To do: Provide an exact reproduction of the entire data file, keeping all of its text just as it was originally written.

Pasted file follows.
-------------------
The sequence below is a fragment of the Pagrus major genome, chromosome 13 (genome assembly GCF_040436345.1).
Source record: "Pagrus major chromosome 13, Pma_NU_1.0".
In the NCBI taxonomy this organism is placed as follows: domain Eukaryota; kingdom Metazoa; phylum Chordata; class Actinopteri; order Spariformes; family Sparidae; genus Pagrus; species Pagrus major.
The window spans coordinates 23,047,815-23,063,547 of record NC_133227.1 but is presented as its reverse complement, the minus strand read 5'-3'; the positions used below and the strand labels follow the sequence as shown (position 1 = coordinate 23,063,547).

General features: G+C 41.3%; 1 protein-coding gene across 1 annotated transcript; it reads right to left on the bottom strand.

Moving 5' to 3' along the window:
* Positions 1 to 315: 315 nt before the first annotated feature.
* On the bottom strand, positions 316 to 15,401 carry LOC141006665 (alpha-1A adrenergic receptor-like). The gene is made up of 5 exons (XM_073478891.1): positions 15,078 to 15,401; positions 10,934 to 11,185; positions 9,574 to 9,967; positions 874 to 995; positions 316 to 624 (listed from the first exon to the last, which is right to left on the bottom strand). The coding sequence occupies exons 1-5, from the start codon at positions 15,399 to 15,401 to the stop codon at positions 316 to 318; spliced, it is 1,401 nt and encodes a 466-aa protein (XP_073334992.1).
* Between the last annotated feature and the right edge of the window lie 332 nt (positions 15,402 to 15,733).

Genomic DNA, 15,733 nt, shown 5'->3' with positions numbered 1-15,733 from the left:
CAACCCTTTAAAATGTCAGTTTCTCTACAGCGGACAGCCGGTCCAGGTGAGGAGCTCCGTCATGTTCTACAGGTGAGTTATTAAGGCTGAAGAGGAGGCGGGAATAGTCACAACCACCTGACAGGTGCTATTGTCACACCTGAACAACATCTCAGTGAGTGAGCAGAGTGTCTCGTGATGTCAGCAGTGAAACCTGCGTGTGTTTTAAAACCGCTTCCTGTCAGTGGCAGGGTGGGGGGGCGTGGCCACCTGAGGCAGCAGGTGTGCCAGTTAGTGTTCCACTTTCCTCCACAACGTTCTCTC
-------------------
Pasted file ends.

The sequence below is a fragment of the Pagrus major genome, chromosome 13 (genome assembly GCF_040436345.1).
Source record: "Pagrus major chromosome 13, Pma_NU_1.0".
In the NCBI taxonomy this organism is placed as follows: domain Eukaryota; kingdom Metazoa; phylum Chordata; class Actinopteri; order Spariformes; family Sparidae; genus Pagrus; species Pagrus major.
The window spans coordinates 23,047,815-23,063,547 of record NC_133227.1 but is presented as its reverse complement, the minus strand read 5'-3'; the positions used below and the strand labels follow the sequence as shown (position 1 = coordinate 23,063,547).

General features: G+C 41.3%; 1 protein-coding gene across 1 annotated transcript; it reads right to left on the bottom strand.

Moving 5' to 3' along the window:
* Positions 1 to 315: 315 nt before the first annotated feature.
* On the bottom strand, positions 316 to 15,401 carry LOC141006665 (alpha-1A adrenergic receptor-like). The gene is made up of 5 exons (XM_073478891.1): positions 15,078 to 15,401; positions 10,934 to 11,185; positions 9,574 to 9,967; positions 874 to 995; positions 316 to 624 (listed from the first exon to the last, which is right to left on the bottom strand). The coding sequence occupies exons 1-5, from the start codon at positions 15,399 to 15,401 to the stop codon at positions 316 to 318; spliced, it is 1,401 nt and encodes a 466-aa protein (XP_073334992.1).
* Between the last annotated feature and the right edge of the window lie 332 nt (positions 15,402 to 15,733).

Genomic DNA, 15,733 nt, shown 5'->3' with positions numbered 1-15,733 from the left:
CAACCCTTTAAAATGTCAGTTTCTCTACAGCGGACAGCCGGTCCAGGTGAGGAGCTCCGTCATGTTCTACAGGTGAGTTATTAAGGCTGAAGAGGAGGCGGGAATAGTCACAACCACCTGACAGGTGCTATTGTCACACCTGAACAACATCTCAGTGAGTGAGCAGAGTGTCTCGTGATGTCAGCAGTGAAACCTGCGTGTGTTTTAAAACCGCTTCCTGTCAGTGGCAGGGTGGGGGGGCGTGGCCACCTGAGGCAGCAGGTGTGCCAGTTAGTGTTCCACTTTCCTCCACAACGTTCTCTC